I just finished reading this note, there are two small corrections (I think):

1. In the proof of Theorem 4, the expression below ‘To prove (20)’ seems to forget a sum over .

2. In the last exercise, ‘(7)’ should be ‘Corollary 7’

I also have a question: Can we establish the weak-type Schur’s test by a more direct approach as in exercise 24? I tried to do it, but failed.

Thanks a lot in advance!

7 October, 2009 at 3:06 pm

Terence TaoThanks for the corrections!

One can prove Schur’s test directly if one knows about the duality between and , but this requires a small amount of knowledge of Lorentz spaces (actually much of the theory required is already buried in the above notes in various places, particularly in the exercises). Ultimately the proof is basically the same as the one given here, though, after one unpacks all the definitions and theory.

3 January, 2010 at 10:21 pm

254A, Notes 1: Concentration of measure « What’s new[…] The idea is then to estimate the tail of and by two different means. With , the point is that the variables have been made bounded by fiat, and so the more powerful large deviation inequalities can now be put into play. With , in contrast, the underlying variables are certainly not bounded, but they tend to have small zeroth and first moments, and so the bounds based on those moment methods tend to be powerful here. (Readers who are familiar with harmonic analysis may recognise this type of divide and conquer argument as an interpolation argument.) […]

5 January, 2010 at 4:20 pm

254A, Notes 0: A review of probability theory « What’s new[…] The idea is then to estimate the tail of and by two different means. With , the point is that the variables have been made bounded by fiat, and so the more powerful large deviation inequalities can now be put into play. With , in contrast, the underlying variables are certainly not bounded, but they tend to have small zeroth and first moments, and so the bounds based on those moment methods tend to be powerful here. (Readers who are familiar with harmonic analysis may recognise this type of divide and conquer argument as an interpolation argument.) […]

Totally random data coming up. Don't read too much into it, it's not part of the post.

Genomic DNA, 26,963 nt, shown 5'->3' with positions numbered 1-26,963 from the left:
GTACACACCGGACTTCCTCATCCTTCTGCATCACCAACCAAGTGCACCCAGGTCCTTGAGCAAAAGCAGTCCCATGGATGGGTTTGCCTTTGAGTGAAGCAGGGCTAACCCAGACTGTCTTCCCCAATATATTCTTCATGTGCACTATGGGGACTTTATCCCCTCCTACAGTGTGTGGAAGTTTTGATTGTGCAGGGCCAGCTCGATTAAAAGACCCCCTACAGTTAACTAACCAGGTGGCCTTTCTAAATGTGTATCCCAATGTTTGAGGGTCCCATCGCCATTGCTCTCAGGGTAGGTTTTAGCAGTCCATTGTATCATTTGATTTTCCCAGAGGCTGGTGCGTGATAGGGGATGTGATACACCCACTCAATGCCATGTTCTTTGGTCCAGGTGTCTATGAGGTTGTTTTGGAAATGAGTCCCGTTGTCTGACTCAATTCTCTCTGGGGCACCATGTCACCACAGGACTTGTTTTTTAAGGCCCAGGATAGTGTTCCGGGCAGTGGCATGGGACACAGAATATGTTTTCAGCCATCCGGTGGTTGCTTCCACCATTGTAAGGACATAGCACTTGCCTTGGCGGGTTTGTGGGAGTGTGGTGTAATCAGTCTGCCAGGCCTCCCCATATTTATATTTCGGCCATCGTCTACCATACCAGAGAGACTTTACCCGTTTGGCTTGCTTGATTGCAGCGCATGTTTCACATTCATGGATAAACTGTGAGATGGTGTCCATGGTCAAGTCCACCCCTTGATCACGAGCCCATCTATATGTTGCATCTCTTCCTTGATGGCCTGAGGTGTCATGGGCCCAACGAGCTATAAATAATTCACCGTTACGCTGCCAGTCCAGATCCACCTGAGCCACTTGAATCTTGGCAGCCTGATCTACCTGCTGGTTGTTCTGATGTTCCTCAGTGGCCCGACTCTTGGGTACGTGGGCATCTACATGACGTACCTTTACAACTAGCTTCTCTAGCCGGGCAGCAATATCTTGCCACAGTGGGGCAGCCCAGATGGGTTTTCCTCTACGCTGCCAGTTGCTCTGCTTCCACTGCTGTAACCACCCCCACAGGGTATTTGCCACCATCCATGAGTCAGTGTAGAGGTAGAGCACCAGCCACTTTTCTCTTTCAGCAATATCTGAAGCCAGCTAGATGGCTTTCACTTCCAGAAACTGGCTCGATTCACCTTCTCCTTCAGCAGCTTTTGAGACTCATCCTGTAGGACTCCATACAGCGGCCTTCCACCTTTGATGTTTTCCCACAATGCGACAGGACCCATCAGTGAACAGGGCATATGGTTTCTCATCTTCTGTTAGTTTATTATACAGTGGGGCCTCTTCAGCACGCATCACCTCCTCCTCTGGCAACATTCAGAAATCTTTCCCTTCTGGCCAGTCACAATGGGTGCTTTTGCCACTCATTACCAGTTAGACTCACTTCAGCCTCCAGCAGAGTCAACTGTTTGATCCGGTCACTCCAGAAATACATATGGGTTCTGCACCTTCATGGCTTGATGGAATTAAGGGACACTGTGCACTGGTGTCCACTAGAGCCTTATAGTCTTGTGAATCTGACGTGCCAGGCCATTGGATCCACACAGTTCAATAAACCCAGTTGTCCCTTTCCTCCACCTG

22 March, 2010 at 11:58 am

JacquesDear Pr. Tao, it seems to me that there is a typo in the statement of the Riesz-Thorin theorem. In the definition of $p_theta$ and $q_theta$, there should be brackets around 1-\theta.

[Corrected, thanks – T.]4 April, 2010 at 8:22 am

pavel zorinDear Prof. Tao,

some errata for your proof of the Marcinkiewicz interpolation theorem:

In equation (22), there should be no summation over m.

In the last equation (“simplify the left-hand side of (22) to…”), the summation goes over n instead of m, and the exponent of is , not .

This affects the choice of the c’s, i.e. with would do. The normalization sequence satisfies $d(n) = O(1)$ automatically given .

I also wonder whether, at the end of the proof of the Riesz-Thorin theorem, the decomposition of f into a bounded and a finitely supported function could be omitted in case (when the sum of the norms of the components is greater then the norm of f itself). It does provide continuity of (with norm 2), so that the conclusion follows because it actually has norm 1 on a dense subspace (of simple functions), but can one do without it?

best regards, pavel

4 April, 2010 at 9:21 am

Terence TaoThanks for the correction!

One can try to extend the main argument directly to general functions rather than just to simple functions with finite measure support; from a conceptual viewpoint this is more natural, but from a technical viewpoint it basically requires one to establish the continuity of to beforehand to justify various formal operations, which is inconvenient as this is part of what one is trying to prove in the first place.

7 April, 2010 at 2:13 pm

pavel zorinDear Prof. Tao,

I am experiencing slight difficulties with Exercise 21 (Marcinkiewicz theorem, Lorentz space version).

Doing the same calculations as in the given proof of the special case, I obtain (this time with and ), as a sufficient condition the existence of summable (over m) c’s such that

.

Now, assuming the easiest case , the exponent of is less than 1 for one of the i's (unless ). Even then, I could not think of an approach to finding c's that uses all the information: whatever I came up with looked like it would work without any assumptions on a's and was therefore false. Could you give some further indications?

kind regards, pavel

7 April, 2010 at 3:02 pm

Terence TaoAh, yes, this is a little delicate, in part because the decomposition of f used here is actually not the optimal one for this problem – it decomposes the height of the function dyadically (vertical dyadic decomposition), when in fact it is the width that ought to be dyadically decomposed (horizontal dyadic decomposition). One can still recover from this point by decomposing the sequence into dyadic pieces, but this is quite messy.

Another approach is to use frequency envelopes. Pick a small and replace by the slightly larger envelope . The point of doing so is that the obey a Lipschitz property but are still summable in . One then chooses to be adapted to the crossover point between the two quantities in the (modifying the term by some multiple of ); as long as the Lipschitz parameter is small enough, one will still be able to close the argument.